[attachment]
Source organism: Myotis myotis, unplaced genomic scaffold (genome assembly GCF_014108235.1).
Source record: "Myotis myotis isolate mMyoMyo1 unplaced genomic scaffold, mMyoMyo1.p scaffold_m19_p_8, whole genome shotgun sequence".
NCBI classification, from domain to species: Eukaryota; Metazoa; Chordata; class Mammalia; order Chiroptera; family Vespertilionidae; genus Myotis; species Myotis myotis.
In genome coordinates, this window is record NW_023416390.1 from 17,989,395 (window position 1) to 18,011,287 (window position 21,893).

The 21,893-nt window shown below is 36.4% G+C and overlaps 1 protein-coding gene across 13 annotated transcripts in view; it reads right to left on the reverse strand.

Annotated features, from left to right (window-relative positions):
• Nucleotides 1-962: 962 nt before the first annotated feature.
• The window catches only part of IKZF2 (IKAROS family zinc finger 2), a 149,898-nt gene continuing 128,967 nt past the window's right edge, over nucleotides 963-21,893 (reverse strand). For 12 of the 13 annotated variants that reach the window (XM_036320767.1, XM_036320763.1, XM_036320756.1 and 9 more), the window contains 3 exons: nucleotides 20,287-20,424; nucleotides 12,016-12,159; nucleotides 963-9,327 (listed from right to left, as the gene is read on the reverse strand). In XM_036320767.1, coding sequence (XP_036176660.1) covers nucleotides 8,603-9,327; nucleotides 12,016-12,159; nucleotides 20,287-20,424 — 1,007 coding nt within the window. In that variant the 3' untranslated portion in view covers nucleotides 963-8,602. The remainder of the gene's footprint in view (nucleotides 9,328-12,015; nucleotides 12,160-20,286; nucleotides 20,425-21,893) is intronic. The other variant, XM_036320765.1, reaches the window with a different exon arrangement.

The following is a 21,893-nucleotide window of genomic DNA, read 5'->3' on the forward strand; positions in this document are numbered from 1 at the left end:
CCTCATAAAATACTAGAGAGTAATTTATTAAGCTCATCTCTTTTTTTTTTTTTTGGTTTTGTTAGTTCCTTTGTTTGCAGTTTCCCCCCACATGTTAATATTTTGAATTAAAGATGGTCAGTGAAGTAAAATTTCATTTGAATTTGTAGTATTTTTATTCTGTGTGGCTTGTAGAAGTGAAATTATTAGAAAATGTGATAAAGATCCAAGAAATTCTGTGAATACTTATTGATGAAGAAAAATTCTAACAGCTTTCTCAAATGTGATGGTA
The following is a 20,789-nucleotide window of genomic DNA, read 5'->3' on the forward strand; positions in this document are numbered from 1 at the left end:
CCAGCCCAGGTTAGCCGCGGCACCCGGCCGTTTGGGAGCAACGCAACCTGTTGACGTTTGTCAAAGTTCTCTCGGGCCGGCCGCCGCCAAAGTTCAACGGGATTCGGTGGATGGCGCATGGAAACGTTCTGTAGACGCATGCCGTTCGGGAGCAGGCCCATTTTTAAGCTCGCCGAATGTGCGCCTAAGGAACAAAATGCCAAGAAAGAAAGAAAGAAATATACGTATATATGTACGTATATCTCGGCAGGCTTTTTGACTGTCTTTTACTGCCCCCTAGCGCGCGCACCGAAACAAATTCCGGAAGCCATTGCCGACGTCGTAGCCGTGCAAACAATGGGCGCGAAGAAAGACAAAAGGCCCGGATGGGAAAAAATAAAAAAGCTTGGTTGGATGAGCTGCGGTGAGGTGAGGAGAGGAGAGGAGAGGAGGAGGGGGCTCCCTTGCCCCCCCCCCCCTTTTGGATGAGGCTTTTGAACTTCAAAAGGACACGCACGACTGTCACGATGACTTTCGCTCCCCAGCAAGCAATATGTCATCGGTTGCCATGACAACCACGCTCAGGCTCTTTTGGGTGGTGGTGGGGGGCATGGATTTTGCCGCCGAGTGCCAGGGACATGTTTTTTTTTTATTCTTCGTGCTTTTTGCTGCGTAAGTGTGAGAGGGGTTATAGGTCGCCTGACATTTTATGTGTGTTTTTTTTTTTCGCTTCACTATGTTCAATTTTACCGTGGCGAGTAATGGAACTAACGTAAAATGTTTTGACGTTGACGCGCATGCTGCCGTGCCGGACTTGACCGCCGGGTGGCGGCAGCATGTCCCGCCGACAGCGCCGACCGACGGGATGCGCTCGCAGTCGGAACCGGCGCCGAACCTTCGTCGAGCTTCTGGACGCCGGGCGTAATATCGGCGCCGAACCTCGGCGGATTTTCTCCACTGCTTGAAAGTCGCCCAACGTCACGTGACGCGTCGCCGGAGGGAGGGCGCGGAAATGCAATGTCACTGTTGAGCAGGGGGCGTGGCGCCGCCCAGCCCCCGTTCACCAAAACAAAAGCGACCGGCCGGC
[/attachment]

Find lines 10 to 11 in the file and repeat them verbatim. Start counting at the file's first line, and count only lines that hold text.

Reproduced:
CCTCATAAAATACTAGAGAGTAATTTATTAAGCTCATCTCTTTTTTTTTTTTTTGGTTTTGTTAGTTCCTTTGTTTGCAGTTTCCCCCCACATGTTAATATTTTGAATTAAAGATGGTCAGTGAAGTAAAATTTCATTTGAATTTGTAGTATTTTTATTCTGTGTGGCTTGTAGAAGTGAAATTATTAGAAAATGTGATAAAGATCCAAGAAATTCTGTGAATACTTATTGATGAAGAAAAATTCTAACAGCTTTCTCAAATGTGATGGTA
The following is a 20,789-nucleotide window of genomic DNA, read 5'->3' on the forward strand; positions in this document are numbered from 1 at the left end: